Website maintenance

What are the 10 Ways to Boost Your WordPress Website Speed?

WordPress Website Speed

WordPress Speed: Ways to Speed up Your WordPress Site
Since page speed became a criterion for Google SEO ranking, website owners have begun paying more attention to their site’s loading time. They aim to make their website load as fast as possible so that web visitors don’t leave the page before it loads completely.

If your page loading time is slow, you will lose many visitors, traffic, and conversion opportunities. Let us talk about what you can do to improve your WordPress website speed?

What does Page Speed matter?

If you own a website, page speed is crucial for you owning to two reasons.

First of all, your page speed affects your SEO rankings. Search engines naturally penalize slower sites, although it isn’t clear how many penalties they get. However, your website will rank less than a competing site if you have a slower page speed.

Also, your users are not patient enough to wait for a page that loads slowly. A visitor to your page will likely leave your site if your loading time is long unless they have something important to look up. According to research, 38% of visitors leave websites if the loading time takes more than five seconds.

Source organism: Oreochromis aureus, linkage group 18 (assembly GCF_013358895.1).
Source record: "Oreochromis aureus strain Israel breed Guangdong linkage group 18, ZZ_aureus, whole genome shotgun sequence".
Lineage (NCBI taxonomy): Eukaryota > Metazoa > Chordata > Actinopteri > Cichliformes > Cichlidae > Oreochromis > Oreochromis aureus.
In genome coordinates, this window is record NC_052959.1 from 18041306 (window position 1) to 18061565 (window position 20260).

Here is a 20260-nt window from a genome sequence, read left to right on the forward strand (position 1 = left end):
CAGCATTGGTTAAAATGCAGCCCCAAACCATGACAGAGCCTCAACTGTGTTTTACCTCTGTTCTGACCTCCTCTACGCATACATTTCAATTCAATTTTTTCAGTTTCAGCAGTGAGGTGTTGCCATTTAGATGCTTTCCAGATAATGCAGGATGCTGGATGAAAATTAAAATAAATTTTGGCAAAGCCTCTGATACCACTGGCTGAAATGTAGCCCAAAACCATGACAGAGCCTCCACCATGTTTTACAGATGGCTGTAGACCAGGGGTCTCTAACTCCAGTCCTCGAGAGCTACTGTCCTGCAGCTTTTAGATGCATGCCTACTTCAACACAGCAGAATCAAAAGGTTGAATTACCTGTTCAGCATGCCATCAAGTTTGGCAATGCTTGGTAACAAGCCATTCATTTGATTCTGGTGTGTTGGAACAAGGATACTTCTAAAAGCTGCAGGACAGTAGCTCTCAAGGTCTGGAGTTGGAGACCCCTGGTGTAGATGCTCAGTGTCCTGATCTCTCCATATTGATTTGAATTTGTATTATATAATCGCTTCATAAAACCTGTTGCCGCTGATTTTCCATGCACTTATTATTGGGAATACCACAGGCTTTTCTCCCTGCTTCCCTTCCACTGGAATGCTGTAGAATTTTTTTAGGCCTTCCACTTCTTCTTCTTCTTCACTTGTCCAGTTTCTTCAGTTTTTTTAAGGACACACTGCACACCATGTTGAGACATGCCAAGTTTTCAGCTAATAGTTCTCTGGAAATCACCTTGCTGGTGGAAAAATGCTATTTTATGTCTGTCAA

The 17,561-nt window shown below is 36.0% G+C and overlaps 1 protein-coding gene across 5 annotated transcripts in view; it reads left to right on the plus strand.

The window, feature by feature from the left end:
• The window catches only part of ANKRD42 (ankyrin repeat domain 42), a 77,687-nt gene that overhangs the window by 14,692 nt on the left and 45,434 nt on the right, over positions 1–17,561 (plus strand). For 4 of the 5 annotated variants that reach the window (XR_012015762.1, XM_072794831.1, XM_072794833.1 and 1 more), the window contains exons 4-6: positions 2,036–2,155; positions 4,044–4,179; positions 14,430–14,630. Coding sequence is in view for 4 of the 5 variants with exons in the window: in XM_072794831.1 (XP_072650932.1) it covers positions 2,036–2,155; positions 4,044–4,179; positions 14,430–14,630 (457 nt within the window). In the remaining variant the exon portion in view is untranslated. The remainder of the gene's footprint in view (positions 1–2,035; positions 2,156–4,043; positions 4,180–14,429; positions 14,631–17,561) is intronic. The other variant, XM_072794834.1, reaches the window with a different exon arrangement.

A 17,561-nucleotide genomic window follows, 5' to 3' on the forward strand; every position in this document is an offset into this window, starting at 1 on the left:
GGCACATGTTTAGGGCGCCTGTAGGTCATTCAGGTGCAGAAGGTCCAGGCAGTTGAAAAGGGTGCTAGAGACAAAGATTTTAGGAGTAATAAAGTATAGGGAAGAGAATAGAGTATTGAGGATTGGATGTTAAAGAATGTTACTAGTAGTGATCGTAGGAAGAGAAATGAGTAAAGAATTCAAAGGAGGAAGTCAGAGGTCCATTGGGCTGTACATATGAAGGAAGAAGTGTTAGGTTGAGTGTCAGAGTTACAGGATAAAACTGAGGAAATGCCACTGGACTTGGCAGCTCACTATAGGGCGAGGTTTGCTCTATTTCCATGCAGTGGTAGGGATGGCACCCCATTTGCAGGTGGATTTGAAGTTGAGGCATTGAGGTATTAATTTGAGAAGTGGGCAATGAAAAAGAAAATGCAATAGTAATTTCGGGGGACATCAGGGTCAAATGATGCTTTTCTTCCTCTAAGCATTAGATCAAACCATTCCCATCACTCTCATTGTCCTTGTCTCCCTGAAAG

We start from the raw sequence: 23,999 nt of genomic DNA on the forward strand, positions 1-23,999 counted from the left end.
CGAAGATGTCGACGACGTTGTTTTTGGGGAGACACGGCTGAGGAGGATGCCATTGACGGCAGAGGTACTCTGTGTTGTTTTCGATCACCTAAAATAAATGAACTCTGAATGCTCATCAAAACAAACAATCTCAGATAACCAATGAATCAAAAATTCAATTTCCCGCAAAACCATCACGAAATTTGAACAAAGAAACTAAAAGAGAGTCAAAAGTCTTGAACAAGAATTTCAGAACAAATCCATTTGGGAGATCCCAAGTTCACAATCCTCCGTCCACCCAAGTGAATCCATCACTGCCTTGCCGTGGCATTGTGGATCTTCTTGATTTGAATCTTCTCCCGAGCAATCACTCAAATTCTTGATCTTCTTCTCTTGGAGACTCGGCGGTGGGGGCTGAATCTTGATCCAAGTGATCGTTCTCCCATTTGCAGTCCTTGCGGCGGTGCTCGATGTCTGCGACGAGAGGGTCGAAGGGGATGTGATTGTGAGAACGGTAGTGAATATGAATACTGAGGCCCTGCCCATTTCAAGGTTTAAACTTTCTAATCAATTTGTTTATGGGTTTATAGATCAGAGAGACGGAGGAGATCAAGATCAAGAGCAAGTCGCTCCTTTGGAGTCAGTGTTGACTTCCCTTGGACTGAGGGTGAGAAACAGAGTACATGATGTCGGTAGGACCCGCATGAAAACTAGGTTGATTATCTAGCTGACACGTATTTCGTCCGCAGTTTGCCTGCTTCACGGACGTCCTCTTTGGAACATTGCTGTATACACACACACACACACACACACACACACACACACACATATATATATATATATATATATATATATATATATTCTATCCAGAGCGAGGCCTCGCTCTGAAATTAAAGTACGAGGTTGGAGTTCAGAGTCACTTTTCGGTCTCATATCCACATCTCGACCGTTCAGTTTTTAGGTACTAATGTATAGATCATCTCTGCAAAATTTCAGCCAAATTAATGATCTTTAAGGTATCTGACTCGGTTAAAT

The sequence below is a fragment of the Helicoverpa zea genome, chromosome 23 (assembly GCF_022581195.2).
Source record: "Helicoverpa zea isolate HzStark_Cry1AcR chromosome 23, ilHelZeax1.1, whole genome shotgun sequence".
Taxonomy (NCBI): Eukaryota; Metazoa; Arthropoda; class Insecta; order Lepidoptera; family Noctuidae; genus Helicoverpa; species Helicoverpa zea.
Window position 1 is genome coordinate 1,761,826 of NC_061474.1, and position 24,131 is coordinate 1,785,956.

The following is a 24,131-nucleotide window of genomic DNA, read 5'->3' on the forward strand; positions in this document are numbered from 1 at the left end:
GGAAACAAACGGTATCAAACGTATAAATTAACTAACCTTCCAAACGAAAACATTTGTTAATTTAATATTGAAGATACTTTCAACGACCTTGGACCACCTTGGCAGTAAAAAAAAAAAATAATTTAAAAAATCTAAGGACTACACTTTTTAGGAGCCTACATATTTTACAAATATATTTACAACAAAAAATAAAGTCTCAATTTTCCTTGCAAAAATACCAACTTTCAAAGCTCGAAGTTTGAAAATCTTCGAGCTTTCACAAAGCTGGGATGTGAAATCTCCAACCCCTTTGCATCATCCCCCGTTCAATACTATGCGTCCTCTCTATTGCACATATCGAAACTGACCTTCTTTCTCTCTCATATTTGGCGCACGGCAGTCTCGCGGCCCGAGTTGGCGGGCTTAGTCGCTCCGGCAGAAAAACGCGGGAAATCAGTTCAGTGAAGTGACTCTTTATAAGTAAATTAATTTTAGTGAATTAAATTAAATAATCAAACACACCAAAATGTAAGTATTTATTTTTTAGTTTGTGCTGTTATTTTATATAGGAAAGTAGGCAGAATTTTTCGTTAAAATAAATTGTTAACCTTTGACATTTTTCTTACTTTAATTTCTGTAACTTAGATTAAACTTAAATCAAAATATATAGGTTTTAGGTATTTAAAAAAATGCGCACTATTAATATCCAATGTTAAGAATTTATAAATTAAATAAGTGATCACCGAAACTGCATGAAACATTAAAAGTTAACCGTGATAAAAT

Whether on the part of the ranking algorithm or user attention span, faster page loading time ensures that you have higher traffic generation and conversions.

If you want to improve your page loading times, read on to find out how to achieve it.



How to Measure Page Loading Speed

The first step to improve your page loading speed is to measure the current loading time. When you assess the current loading speed, you can understand the best technique to optimize your site.

It is also necessary to test your website before the optimization process so that you have a standard by which you judge other tests you will conduct in the future.

Let us look at some tools that will help you test and assess your website page loading speed.


GTmetrix is a web-based tool that assesses your WordPress website performance for free.

Once you visit the GTmetrix homepage, input your website URL in the box, and the testing tool will assess your website.

While the free version of this tool can do some good work, you need to subscribe to the paid version to gain better control, set the server region for test-running, and manage search history.

A GTmetrix search gives you results based on these three key areas

  • Overall page size
  • Total loading time
  • The overall number of HTTP requests

PageSpeed Insights

PageSpeed Insights is another free testing tool that helps you to assess your site performance. The web-based tool is the creation of Google Developers that enables you to input your website URL and begin a website test.

The focus of PageSpeed Insights is to find out how your website functions on mobile devices. This is because a website can work somewhat differently on mobile devices than on desktops.

Although you cannot determine which device the test is done, the tool provides a benchmark for total optimization.


This website testing tool is open-sourced and free for website owners to assess their site’s performance. With WebPageTest, you have lots of control over your testing process.